Pulling in and Down: On Jennifer Egan’s “Manhattan Beach”

By Nandini BalialOctober 26, 2017

Pulling in and Down: On Jennifer Egan’s “Manhattan Beach”

Manhattan Beach by Jennifer Egan

ALMOST EXACTLY nine years ago, I was a six-week-old resident of New York City. I was 17, a freshman at New York University. My pride at finally residing in my spiritual home was unfettered. I went everywhere, at all hours of day and night, by myself. Chinatown, the Upper West Side, Flushing, Coney Island, Rockaway Beach, McCarren Park. Every moment of my newfound freedom was intoxicating: the thrum of millions of pairs of feet echoing with mine, the luxury of walking up to the Mid-Manhattan branch of the library.

There exist countless novels about boys and men in New York: Jonathans Ames, Lethem, and Safran Foer have practically built careers out of it. A Tree Grows in Brooklyn is the rare dazzling female vantage point, written by a woman, on life in the world’s greatest city. (Sex and the City doesn’t count.) Betty Smith’s neat, crushing prose prioritizes the internal life of Francie Nolan, a humble Irish girl grappling with a charming father who goes to an early grave, and a mother who prefers Francie’s robust brother to her.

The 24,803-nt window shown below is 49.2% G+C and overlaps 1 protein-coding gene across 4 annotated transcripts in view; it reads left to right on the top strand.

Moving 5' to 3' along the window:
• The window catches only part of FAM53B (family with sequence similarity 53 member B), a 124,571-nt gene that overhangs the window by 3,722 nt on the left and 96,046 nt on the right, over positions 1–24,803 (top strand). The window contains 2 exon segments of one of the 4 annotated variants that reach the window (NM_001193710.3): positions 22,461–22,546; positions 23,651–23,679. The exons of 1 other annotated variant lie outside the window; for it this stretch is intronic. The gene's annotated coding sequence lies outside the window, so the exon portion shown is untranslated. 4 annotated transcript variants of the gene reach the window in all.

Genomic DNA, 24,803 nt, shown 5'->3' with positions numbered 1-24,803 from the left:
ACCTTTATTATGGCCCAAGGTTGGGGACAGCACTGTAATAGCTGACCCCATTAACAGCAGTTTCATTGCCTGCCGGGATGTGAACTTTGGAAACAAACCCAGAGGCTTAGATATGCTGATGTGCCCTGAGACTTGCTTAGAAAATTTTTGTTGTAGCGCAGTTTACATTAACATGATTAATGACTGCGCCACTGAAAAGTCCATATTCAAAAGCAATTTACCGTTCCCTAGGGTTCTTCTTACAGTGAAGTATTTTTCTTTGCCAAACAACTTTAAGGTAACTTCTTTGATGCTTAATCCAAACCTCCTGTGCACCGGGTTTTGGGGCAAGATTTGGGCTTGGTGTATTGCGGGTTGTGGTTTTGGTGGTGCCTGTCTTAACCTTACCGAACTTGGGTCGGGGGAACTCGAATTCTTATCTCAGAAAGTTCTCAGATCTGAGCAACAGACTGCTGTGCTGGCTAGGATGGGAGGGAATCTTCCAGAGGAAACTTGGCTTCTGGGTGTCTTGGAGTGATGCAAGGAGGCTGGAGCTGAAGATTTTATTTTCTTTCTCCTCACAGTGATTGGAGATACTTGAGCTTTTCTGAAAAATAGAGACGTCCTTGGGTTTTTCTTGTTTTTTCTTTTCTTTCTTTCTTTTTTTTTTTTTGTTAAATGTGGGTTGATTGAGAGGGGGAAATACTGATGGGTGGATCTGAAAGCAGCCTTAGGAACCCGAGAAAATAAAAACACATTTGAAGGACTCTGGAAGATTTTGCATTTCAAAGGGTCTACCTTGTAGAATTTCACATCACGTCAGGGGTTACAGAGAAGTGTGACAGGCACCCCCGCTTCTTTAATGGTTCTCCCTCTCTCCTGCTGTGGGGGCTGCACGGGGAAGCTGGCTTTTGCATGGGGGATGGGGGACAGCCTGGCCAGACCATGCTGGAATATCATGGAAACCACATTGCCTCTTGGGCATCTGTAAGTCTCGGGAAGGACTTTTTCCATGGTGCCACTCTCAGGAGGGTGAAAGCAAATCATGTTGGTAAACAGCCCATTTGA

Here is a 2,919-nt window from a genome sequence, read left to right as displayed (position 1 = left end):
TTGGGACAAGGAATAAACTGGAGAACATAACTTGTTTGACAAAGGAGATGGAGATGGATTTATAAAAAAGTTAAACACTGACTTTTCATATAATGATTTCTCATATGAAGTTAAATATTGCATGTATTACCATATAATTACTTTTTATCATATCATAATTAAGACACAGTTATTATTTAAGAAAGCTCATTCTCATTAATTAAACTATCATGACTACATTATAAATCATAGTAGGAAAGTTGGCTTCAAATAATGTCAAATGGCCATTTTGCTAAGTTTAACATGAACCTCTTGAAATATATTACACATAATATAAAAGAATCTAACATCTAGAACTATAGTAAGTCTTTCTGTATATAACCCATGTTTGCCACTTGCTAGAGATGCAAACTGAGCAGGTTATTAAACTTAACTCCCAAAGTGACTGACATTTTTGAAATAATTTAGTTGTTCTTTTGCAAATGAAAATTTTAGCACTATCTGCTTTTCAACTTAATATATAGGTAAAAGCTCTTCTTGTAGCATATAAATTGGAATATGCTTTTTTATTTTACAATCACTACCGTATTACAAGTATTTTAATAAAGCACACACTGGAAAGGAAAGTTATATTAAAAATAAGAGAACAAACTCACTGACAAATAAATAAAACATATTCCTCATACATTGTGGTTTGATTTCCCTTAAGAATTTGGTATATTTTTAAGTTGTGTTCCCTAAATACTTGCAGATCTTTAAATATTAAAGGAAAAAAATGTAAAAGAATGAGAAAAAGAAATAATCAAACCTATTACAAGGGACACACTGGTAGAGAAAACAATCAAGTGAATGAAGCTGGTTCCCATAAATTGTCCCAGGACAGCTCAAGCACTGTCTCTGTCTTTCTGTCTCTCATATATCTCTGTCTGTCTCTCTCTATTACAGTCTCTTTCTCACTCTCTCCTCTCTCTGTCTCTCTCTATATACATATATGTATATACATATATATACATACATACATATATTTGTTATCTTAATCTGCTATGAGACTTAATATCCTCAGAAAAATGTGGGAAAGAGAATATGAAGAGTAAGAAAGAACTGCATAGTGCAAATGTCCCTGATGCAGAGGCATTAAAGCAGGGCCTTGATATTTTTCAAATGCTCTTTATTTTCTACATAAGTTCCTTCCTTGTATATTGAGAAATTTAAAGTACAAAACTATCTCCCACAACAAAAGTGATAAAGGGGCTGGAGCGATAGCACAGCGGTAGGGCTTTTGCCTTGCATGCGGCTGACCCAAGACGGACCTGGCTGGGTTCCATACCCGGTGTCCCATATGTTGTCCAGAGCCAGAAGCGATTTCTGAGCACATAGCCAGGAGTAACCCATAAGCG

Beneath the catastrophes, the crush of human traffic and the rumble of the subway, Jennifer Egan has found the quiet melody of a young woman’s New York. Anna Kerrigan, the heroine of Manhattan Beach, is a descendant of Francie Nolan, as is her family dynamic: she is closer to her father Eddie than her mother Agnes, and admires him for his efforts to keep the family in some semblance of comfort during the Great Depression.

The Kerrigan family has seen better days. When she first met and married Eddie, Agnes danced with the Follies. Schooled in chance during his Catholic protectory days by an elderly Dutchman, Eddie:

planned to buy a seat on the Curb Exchange, which was more affordable than the New York Exchange. Not that money was a problem. […] He bought Agnes a Russian sable fur and a string of pearls from Black, Star & Frost […] [He] hired a maid to clean up in the afternoons. He engaged a tailor and ordered suits from England and bought champagne for Agnes and a dozen others at the Heigh-Ho and the Moritz after her shows.

Life for the Brooklyn family changes drastically twice. First, when their younger daughter Lydia is born crippled. The description of her affliction implies cerebral palsy. Lydia cannot speak, and her words mimic the sounds of what is said to her. To secure a chair that allows her to sit up, Eddie quietly resigns from dockworker union business to work for a much younger man named Dexter Styles, whom the 12-year-old Anna meets in the first chapter while accompanying her father to his new employer’s home. The second seismic change is the disappearance of Eddie Kerrigan. World War II begins a few years later, but this Anna, now 19, absorbs with equanimity. She works in the Brooklyn Naval Yard as an inspector for parts destined for battleships assembled in Wallabout Bay. Her maturity enables her to be the family’s sole breadwinner, and she slaves with her mother to improve her sister’s quality of life. To discuss Eddie’s disappearance is to reveal a secret; to discuss Anna’s training and work as a diver in the Naval Yard is to rob a reader of dreamy passages about focus underwater, under pressure.